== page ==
Petit, D., Teppa, E., Mir, A., Vicogne, D., Thisse, C., Thisse, B., Filloux, C., Harduin-Lepers, A. (2015) Integrative view of α2,3-sialyltransferases (ST3Gal) molecular and functional evolution in deuterostomes: significance of lineage specific losses. Mol. Biol. Evol.. 32(4):906-27.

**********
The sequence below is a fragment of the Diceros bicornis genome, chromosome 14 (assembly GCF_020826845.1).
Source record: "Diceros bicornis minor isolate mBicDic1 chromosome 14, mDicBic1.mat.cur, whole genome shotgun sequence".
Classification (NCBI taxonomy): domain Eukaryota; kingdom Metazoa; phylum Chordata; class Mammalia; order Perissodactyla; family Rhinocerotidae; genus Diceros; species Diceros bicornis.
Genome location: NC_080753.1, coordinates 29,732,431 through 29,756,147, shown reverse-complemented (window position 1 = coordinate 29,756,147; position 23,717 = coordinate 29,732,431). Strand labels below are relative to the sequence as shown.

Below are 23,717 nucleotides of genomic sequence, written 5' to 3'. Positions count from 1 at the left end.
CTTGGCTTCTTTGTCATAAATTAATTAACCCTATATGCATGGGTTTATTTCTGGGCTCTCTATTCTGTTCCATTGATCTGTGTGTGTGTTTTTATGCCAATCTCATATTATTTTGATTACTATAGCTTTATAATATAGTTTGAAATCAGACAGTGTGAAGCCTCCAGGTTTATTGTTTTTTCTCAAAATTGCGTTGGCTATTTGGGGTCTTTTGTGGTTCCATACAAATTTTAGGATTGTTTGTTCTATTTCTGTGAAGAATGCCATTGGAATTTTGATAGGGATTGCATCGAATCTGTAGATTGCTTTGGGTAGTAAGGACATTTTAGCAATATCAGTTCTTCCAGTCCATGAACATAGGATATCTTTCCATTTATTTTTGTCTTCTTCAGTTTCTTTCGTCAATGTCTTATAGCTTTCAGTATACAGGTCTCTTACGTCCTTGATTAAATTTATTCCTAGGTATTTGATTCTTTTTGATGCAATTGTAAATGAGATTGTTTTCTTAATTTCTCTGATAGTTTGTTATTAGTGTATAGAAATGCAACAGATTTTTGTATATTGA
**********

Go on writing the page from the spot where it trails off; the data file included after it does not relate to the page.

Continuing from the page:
Sialyltransferases are responsible for the synthesis of a diverse range of sialoglycoconjugates predicted to be pivotal to deuterostomes' evolution. In the present work, we reconstructed the evolutionary history of the metazoan α2,3-sialyltransferases family (ST3Gal), a subset of sialyltransferases encompassing six subfamilies (ST3Gal I to ST3Gal VI) functionally characterized in mammals. Exploration of genomic and EST databases and search of conserved sialylmotifs led to the identification of a large data set of st3gal-related gene sequences. Molecular phylogeny and large scale sequence similarity network analysis identified four new vertebrate subfamilies called ST3Gal III-r, ST3Gal VII, ST3Gal VIII and ST3Gal IX. To address the issue of the origin and evolutionary relationships of the st3gal-related genes, we performed comparative syntenic mapping of st3gal gene loci combined to ancestral genome reconstruction. The ten vertebrate ST3Gal subfamilies originated from genome duplication events at the base of vertebrates and are organized in three distinct and ancient groups of genes predating the early deuterostomes. Inferring st3gal gene family history identified also several lineage-specific gene losses, the significance of which was explored in a functional context. Towards this aim, spatio-temporal distribution of st3gal genes was analyzed in zebrafish and bovine tissues. In addition, molecular evolutionary analyses using specificity determining position and co-evolved amino acid predictions led to the identification of amino acid residues with potential implication in functional divergence of vertebrate ST3Gal. We propose a detailed scenario of the evolutionary relationships of st3gal genes coupled to a conceptual framework of the evolution of ST3Gal functions.